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A forest carbon (C) sequestration project was conducted to evaluate the economic incentives that would be required by landowners to engage in C trading under different management regimes. Costs associated with joint management for C sequestration and timber would be valuable for establishing sound forest C trading systems. In this study, we calculated the C yield and amortized value of three Wyoming, ponderosa pine stands. The management practices examined were, unmanaged, even-aged (regene-ration after clear-cut) and uneven-aged (selectively harvested). Costs and revenues associated with three stands were converted into 2006 real dollars using the all commodity producer price index to facilitate a comparison among the net revenues of three stands. Net revenues were annualized using a conservative annual interest rate of 4.5%. Our even-aged stand had the highest annual average C yield of 2.48 Mg·ha-1·a-1, whereas, the uneven-aged stand had the lowest C accumulation (1.98 Mg·ha-1·a-1). Alternatively, the even-aged stand had the highest amortized net return of $276·ha-1·a-1 and the unmanaged stand had the lowest net return of $64 ha-1a-1. On the plots examined, an annual payment of $22 for each additional Mg of C sequestered would encourage a change from uneven aged management to an unmanaged stand that sequesters additional C, in the absence of transactions costs.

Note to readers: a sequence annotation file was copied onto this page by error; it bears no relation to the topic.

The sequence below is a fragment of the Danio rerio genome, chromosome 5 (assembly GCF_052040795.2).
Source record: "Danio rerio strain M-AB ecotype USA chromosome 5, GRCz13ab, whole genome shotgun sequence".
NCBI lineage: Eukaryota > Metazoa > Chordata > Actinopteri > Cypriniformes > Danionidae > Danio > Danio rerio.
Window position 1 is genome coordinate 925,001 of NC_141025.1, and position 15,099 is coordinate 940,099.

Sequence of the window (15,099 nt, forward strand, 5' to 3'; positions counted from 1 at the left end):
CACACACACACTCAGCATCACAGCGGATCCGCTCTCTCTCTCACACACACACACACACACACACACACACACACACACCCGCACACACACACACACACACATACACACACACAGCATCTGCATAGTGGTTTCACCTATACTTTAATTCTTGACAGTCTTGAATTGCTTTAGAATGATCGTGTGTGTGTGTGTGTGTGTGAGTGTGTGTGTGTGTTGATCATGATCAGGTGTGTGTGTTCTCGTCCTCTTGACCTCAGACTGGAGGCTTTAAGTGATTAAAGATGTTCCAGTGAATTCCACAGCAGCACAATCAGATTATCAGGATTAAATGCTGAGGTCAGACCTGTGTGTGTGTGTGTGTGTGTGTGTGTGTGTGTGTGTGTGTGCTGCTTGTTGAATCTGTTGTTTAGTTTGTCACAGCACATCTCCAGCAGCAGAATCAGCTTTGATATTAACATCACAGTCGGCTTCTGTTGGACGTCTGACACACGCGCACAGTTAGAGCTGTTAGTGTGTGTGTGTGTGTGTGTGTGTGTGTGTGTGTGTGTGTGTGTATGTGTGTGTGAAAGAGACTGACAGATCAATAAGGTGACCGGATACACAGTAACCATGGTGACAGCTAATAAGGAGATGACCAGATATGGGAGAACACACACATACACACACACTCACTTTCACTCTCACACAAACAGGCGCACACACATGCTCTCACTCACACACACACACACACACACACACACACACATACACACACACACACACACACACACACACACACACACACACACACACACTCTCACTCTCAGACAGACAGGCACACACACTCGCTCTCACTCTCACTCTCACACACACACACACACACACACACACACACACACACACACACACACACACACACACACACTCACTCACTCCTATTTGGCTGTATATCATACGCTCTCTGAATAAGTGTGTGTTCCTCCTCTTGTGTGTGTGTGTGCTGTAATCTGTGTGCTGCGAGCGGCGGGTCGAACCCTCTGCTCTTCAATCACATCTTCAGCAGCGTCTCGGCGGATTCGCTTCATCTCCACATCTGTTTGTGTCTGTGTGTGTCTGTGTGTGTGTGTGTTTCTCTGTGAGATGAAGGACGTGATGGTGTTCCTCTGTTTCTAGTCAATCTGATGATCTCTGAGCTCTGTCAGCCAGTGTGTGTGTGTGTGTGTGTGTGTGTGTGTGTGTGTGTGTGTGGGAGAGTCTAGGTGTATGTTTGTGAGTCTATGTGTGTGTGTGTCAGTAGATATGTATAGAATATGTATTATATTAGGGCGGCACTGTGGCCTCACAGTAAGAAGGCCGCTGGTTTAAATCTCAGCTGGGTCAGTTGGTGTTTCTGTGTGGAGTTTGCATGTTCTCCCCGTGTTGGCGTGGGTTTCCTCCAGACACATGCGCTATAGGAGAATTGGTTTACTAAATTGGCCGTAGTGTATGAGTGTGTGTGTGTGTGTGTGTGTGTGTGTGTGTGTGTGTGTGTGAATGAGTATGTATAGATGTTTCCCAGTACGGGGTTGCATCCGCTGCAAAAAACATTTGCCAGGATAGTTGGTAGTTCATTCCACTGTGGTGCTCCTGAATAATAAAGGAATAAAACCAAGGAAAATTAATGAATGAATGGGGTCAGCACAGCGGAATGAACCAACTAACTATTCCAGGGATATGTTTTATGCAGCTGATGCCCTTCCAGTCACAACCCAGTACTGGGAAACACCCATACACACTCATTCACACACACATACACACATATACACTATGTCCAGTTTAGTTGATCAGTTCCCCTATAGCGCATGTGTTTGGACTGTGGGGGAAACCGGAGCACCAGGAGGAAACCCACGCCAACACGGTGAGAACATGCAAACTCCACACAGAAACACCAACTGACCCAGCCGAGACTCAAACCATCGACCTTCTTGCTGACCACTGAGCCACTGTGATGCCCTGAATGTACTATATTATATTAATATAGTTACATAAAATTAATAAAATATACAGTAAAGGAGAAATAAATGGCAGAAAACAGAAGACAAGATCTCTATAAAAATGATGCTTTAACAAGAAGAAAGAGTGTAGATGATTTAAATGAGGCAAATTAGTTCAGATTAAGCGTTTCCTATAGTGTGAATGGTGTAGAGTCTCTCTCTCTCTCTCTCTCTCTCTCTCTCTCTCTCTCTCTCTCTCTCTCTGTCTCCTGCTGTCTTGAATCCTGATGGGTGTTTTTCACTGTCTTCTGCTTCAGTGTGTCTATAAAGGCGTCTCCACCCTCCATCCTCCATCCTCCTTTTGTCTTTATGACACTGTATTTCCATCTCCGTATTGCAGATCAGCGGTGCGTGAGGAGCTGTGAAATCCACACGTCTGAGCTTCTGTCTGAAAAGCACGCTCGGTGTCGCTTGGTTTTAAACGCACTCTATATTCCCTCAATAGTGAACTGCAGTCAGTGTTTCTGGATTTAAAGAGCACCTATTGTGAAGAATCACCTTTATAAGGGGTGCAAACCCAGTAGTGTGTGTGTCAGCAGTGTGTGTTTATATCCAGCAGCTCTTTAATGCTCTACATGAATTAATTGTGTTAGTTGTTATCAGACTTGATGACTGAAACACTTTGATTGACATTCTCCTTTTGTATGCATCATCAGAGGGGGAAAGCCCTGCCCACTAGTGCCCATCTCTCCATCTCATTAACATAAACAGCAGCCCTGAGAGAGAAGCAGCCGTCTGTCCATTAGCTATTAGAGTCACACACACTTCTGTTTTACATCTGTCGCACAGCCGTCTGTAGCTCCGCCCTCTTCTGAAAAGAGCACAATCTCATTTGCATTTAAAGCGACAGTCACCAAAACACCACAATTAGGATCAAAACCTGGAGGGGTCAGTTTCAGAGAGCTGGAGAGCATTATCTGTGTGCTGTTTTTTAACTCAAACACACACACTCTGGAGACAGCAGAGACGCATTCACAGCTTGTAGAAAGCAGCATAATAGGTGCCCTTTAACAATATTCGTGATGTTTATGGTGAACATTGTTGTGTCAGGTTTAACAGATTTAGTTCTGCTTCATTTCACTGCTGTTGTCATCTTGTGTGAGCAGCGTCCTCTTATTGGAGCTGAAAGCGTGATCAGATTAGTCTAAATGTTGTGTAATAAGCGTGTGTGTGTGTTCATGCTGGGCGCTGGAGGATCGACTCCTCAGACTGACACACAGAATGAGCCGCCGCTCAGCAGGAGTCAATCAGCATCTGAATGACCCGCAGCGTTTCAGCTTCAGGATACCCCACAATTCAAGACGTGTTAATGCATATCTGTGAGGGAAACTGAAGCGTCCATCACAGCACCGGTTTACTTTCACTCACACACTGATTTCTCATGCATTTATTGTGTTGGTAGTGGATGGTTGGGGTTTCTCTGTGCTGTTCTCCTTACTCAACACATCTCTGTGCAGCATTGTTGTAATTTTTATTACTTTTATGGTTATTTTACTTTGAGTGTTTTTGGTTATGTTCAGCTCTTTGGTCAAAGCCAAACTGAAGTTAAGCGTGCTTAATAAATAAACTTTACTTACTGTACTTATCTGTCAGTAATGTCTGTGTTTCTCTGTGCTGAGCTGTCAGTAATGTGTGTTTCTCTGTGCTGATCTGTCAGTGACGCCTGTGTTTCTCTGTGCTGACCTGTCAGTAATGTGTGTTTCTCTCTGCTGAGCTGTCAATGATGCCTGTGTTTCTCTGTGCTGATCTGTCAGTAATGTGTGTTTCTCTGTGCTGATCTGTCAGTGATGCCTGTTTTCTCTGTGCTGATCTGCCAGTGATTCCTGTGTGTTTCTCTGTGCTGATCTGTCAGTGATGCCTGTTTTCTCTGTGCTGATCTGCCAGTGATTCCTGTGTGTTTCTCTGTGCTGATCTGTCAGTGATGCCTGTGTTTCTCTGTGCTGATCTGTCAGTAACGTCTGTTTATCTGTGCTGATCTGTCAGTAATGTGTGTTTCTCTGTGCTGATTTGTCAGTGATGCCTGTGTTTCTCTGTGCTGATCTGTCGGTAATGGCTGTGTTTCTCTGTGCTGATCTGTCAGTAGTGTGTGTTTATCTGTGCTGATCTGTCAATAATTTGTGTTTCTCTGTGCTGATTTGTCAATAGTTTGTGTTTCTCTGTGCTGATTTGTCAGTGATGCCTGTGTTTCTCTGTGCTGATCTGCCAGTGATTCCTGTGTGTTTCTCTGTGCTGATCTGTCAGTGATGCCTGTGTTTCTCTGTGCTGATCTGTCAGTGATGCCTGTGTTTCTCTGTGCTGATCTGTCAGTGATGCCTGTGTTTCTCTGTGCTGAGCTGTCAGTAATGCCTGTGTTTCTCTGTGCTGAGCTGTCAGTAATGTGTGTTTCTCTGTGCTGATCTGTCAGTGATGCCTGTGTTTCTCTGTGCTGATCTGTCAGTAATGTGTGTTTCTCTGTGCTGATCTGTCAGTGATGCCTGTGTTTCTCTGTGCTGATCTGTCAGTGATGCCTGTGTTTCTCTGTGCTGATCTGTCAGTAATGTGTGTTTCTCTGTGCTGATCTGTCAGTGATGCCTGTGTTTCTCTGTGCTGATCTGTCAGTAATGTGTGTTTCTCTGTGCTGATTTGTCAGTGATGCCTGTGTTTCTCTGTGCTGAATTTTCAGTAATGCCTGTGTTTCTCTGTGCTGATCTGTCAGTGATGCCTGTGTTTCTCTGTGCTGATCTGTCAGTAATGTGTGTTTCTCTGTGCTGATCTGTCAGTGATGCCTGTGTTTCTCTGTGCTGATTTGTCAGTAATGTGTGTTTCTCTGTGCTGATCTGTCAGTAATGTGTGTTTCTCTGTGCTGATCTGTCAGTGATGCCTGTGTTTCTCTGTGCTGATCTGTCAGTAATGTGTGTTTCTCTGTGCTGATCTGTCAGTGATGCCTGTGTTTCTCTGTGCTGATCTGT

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This is an author-produced, peer-reviewed version of this article. The final publication is available at Copyright restrictions may apply. DOI: 10.1007/s11676-010-0102-3

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